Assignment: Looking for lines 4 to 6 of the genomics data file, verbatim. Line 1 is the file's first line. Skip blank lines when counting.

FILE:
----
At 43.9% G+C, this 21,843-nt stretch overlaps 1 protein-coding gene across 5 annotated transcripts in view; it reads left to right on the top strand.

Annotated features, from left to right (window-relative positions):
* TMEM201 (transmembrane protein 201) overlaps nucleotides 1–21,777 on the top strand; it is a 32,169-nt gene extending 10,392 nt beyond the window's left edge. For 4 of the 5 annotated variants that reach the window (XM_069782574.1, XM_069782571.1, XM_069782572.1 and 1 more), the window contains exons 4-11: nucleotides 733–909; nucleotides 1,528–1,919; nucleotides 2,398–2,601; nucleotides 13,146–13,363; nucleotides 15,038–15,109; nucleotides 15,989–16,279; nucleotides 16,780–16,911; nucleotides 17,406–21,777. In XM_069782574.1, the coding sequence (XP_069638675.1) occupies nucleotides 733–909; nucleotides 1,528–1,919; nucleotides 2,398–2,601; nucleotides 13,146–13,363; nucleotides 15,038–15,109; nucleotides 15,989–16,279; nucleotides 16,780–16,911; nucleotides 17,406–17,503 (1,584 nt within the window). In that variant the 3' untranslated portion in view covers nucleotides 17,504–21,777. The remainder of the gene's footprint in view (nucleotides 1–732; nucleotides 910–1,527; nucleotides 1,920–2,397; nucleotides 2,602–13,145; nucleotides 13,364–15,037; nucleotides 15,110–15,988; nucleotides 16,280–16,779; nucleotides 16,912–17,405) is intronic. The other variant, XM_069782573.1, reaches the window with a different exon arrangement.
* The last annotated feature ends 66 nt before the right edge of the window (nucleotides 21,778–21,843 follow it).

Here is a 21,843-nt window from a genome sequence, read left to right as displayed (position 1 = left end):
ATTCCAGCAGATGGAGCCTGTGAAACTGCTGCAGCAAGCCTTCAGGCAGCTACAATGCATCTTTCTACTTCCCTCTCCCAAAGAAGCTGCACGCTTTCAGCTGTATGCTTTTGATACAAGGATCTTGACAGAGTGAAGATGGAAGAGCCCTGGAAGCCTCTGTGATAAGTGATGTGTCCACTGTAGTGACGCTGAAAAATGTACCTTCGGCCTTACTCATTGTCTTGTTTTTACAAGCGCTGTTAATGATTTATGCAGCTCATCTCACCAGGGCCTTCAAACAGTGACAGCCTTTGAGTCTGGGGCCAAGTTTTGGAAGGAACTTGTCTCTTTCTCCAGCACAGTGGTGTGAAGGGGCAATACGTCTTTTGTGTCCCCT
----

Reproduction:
* The last annotated feature ends 66 nt before the right edge of the window (nucleotides 21,778–21,843 follow it).

Here is a 21,843-nt window from a genome sequence, read left to right as displayed (position 1 = left end):
ATTCCAGCAGATGGAGCCTGTGAAACTGCTGCAGCAAGCCTTCAGGCAGCTACAATGCATCTTTCTACTTCCCTCTCCCAAAGAAGCTGCACGCTTTCAGCTGTATGCTTTTGATACAAGGATCTTGACAGAGTGAAGATGGAAGAGCCCTGGAAGCCTCTGTGATAAGTGATGTGTCCACTGTAGTGACGCTGAAAAATGTACCTTCGGCCTTACTCATTGTCTTGTTTTTACAAGCGCTGTTAATGATTTATGCAGCTCATCTCACCAGGGCCTTCAAACAGTGACAGCCTTTGAGTCTGGGGCCAAGTTTTGGAAGGAACTTGTCTCTTTCTCCAGCACAGTGGTGTGAAGGGGCAATACGTCTTTTGTGTCCCCT